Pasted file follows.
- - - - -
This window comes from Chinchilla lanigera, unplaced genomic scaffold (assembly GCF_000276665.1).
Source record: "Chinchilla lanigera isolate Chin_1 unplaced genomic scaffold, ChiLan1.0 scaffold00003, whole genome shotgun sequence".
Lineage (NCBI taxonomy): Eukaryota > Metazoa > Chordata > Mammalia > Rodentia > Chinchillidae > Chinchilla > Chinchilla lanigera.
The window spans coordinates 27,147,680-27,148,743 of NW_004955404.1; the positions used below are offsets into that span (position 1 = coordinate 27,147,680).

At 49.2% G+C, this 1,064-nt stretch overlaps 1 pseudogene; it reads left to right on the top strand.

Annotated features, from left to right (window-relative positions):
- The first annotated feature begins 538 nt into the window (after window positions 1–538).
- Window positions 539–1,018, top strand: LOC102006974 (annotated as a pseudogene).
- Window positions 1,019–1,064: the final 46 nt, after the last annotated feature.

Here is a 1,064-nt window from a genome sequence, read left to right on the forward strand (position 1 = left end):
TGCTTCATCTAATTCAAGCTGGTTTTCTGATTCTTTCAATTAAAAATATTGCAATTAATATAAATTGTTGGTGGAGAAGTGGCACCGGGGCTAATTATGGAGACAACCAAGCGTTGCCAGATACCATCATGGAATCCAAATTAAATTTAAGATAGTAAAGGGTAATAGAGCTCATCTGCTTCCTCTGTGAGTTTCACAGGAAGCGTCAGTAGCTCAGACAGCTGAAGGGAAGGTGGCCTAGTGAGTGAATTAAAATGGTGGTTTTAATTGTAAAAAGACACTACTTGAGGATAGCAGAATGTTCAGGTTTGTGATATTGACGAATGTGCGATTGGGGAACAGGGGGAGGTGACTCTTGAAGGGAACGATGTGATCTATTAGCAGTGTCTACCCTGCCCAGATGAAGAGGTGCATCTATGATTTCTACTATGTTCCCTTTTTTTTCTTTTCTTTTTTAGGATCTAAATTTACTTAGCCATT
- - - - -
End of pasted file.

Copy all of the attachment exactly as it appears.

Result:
This window comes from Chinchilla lanigera, unplaced genomic scaffold (assembly GCF_000276665.1).
Source record: "Chinchilla lanigera isolate Chin_1 unplaced genomic scaffold, ChiLan1.0 scaffold00003, whole genome shotgun sequence".
Lineage (NCBI taxonomy): Eukaryota > Metazoa > Chordata > Mammalia > Rodentia > Chinchillidae > Chinchilla > Chinchilla lanigera.
The window spans coordinates 27,147,680-27,148,743 of NW_004955404.1; the positions used below are offsets into that span (position 1 = coordinate 27,147,680).

At 49.2% G+C, this 1,064-nt stretch overlaps 1 pseudogene; it reads left to right on the top strand.

Annotated features, from left to right (window-relative positions):
- The first annotated feature begins 538 nt into the window (after window positions 1–538).
- Window positions 539–1,018, top strand: LOC102006974 (annotated as a pseudogene).
- Window positions 1,019–1,064: the final 46 nt, after the last annotated feature.

Here is a 1,064-nt window from a genome sequence, read left to right on the forward strand (position 1 = left end):
TGCTTCATCTAATTCAAGCTGGTTTTCTGATTCTTTCAATTAAAAATATTGCAATTAATATAAATTGTTGGTGGAGAAGTGGCACCGGGGCTAATTATGGAGACAACCAAGCGTTGCCAGATACCATCATGGAATCCAAATTAAATTTAAGATAGTAAAGGGTAATAGAGCTCATCTGCTTCCTCTGTGAGTTTCACAGGAAGCGTCAGTAGCTCAGACAGCTGAAGGGAAGGTGGCCTAGTGAGTGAATTAAAATGGTGGTTTTAATTGTAAAAAGACACTACTTGAGGATAGCAGAATGTTCAGGTTTGTGATATTGACGAATGTGCGATTGGGGAACAGGGGGAGGTGACTCTTGAAGGGAACGATGTGATCTATTAGCAGTGTCTACCCTGCCCAGATGAAGAGGTGCATCTATGATTTCTACTATGTTCCCTTTTTTTTCTTTTCTTTTTTAGGATCTAAATTTACTTAGCCATT